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Brian Krebs on what appears to be even more evidence of mSpy apathy over their recent breach:

Mobile spyware maker mSpy has expended a great deal of energy denying and then later downplaying a breach involving data stolen from tens of thousands of mobile devices running its software. Unfortunately for victims of this breach, mSpy’s lackadaisical response has left millions of screenshots taken from those devices wide open and exposed to the Internet via its own Web site.

he mSpy data was leaked to the Deep Web, where hundreds of gigabytes of files, chat logs, location records and other data was dumped after the company reportedly declined to comply with extortion demands made by hackers who’d broken into mSpy’s servers. Included in that huge archive is a 13 gigabyte (compressed) directory referencing countless screen shots taken from devices running mSpy’s software — including screen shots taken secretly by users who installed the software on a friend or partner’s device.

Previous coverage is here.

Bran Krebs discusses how mSpy, a mobile spyware software maker was hacked, and had their customer data leaked on so-called deep web:

mSpy, the makers of a dubious software-as-a-service product that claims to help more than two million people spy on the mobile devices of their kids and partners, appears to have been massively hacked. Last week, a huge trove of data apparently stolen from the company’s servers was posted on the Deep Web, exposing countless emails, text messages, payment and location data on an undetermined number of mSpy “users.”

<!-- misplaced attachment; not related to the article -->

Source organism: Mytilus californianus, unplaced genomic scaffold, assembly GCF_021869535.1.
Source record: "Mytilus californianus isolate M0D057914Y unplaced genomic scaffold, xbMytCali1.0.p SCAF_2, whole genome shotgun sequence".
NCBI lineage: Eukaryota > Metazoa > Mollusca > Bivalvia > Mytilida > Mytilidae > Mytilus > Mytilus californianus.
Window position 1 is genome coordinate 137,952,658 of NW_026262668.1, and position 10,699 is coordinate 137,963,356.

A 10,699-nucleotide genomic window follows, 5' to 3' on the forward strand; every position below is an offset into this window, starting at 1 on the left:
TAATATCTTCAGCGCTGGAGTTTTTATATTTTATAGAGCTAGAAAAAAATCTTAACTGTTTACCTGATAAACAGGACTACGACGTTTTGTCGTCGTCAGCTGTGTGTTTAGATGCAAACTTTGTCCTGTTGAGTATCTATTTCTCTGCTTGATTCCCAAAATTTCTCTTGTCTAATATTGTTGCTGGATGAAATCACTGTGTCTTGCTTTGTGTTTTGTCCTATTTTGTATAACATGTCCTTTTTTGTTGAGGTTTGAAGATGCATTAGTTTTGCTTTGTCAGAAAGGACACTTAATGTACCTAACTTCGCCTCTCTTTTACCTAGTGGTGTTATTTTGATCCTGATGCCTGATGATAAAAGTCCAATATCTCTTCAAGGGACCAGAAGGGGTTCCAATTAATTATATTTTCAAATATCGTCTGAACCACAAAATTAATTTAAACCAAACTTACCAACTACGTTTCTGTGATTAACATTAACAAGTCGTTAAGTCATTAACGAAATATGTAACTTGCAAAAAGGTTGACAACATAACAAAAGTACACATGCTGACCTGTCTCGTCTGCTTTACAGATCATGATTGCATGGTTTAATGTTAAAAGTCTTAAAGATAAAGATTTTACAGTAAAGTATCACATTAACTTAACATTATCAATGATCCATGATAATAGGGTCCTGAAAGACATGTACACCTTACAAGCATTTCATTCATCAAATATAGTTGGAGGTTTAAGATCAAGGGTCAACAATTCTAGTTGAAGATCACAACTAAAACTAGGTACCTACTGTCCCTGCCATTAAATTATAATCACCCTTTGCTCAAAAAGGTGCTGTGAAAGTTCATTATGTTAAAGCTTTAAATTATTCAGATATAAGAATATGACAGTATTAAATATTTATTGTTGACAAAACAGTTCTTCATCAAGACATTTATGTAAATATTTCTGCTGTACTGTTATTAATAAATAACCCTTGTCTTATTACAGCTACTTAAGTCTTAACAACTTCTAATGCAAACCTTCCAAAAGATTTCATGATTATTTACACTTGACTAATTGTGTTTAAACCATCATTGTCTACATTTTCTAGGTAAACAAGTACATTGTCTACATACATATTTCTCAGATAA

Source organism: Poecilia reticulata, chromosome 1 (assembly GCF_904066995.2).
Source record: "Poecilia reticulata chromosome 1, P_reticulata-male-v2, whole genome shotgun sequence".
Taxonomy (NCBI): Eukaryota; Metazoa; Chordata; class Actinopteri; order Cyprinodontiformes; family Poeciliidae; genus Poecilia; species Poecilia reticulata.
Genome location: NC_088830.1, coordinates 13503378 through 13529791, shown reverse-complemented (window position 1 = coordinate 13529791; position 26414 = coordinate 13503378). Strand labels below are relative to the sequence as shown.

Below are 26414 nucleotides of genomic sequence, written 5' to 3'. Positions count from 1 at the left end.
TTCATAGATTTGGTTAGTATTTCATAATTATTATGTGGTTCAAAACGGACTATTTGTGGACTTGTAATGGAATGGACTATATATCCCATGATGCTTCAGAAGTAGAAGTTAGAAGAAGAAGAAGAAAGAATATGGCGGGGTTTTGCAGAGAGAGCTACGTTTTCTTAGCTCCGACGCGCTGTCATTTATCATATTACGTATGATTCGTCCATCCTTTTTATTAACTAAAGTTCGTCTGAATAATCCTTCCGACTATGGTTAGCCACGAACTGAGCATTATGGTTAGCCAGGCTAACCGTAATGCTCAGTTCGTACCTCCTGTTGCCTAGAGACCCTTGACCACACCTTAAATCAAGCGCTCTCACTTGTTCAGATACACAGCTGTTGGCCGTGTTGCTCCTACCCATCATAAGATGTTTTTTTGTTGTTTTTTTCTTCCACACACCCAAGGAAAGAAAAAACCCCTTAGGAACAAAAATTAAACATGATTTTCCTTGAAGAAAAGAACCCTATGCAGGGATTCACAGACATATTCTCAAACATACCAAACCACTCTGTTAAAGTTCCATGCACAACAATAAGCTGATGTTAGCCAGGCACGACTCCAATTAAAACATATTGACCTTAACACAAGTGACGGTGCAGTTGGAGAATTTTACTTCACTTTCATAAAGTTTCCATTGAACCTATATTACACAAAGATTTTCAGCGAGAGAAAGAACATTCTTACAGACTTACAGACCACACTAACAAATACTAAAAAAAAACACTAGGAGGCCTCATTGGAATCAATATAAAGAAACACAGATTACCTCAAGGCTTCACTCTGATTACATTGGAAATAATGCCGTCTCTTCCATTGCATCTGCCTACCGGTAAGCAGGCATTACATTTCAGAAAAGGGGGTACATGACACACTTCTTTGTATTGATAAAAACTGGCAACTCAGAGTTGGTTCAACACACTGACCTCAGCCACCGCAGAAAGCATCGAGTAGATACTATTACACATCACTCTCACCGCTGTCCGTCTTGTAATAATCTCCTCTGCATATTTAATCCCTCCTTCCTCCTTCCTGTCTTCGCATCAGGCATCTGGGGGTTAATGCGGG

mSpy has not responded to multiple requests for comment left for the company over the past five days. KrebsOnSecurity learned of the apparent breach from an anonymous source who shared a link to a Web page that is only reachable via Tor, a technology that helps users hide their true Internet address and allows users to host Web sites that are extremely difficult to get taken down.

What comes around goes around. If you play with fire, such as an invasive application like spyware, then your business plan should consider being hacked one of your operating risks.

This point-of-view is extremely curious:

U.S. regulators and law enforcers have taken a dim view of companies that offer mobile spyware services like mSpy. In September 2014, U.S. authorities arrested a 31-year-old Hammad Akbar, the CEO of a Lahore-based company that makes a spyware app called StealthGenie. The FBI noted that while the company advertised StealthGenie’s use for “monitoring employees and loved ones such as children,” the primary target audience was people who thought their partners were cheating. Akbar was charged with selling and advertising wiretapping equipment.

“Advertising and selling spyware technology is a criminal offense, and such conduct will be aggressively pursued by this office and our law enforcement partners,” U.S. Attorney Dana Boente said in a press release tied to Akbar’s indictment.

Akbar pleaded guilty to the charges in November 2014, and according to the Justice Department he is “the first-ever person to admit criminal activity in advertising and selling spyware that invades an unwitting victim’s confidential communications.”

I never realized the Department of Justice viewed developing mobile spyware was something the FBI should track. This should be good news for consumers.